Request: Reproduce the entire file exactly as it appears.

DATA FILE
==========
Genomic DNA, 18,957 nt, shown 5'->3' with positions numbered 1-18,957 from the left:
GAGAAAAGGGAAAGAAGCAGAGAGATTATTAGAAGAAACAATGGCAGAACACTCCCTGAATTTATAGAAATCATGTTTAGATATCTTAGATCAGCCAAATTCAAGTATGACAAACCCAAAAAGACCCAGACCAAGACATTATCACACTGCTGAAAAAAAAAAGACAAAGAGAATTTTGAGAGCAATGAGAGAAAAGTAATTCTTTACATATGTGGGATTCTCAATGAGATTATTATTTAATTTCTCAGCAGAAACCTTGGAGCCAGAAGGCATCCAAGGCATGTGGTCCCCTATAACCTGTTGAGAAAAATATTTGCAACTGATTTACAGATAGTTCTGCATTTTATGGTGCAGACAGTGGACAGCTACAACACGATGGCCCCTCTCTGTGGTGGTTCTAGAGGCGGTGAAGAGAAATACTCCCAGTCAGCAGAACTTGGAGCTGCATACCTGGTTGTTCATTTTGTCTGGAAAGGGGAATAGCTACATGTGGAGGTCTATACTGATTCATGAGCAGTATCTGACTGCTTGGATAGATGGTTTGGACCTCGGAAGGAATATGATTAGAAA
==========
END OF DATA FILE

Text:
Genomic DNA, 18,957 nt, shown 5'->3' with positions numbered 1-18,957 from the left:
GAGAAAAGGGAAAGAAGCAGAGAGATTATTAGAAGAAACAATGGCAGAACACTCCCTGAATTTATAGAAATCATGTTTAGATATCTTAGATCAGCCAAATTCAAGTATGACAAACCCAAAAAGACCCAGACCAAGACATTATCACACTGCTGAAAAAAAAAAGACAAAGAGAATTTTGAGAGCAATGAGAGAAAAGTAATTCTTTACATATGTGGGATTCTCAATGAGATTATTATTTAATTTCTCAGCAGAAACCTTGGAGCCAGAAGGCATCCAAGGCATGTGGTCCCCTATAACCTGTTGAGAAAAATATTTGCAACTGATTTACAGATAGTTCTGCATTTTATGGTGCAGACAGTGGACAGCTACAACACGATGGCCCCTCTCTGTGGTGGTTCTAGAGGCGGTGAAGAGAAATACTCCCAGTCAGCAGAACTTGGAGCTGCATACCTGGTTGTTCATTTTGTCTGGAAAGGGGAATAGCTACATGTGGAGGTCTATACTGATTCATGAGCAGTATCTGACTGCTTGGATAGATGGTTTGGACCTCGGAAGGAATATGATTAGAAA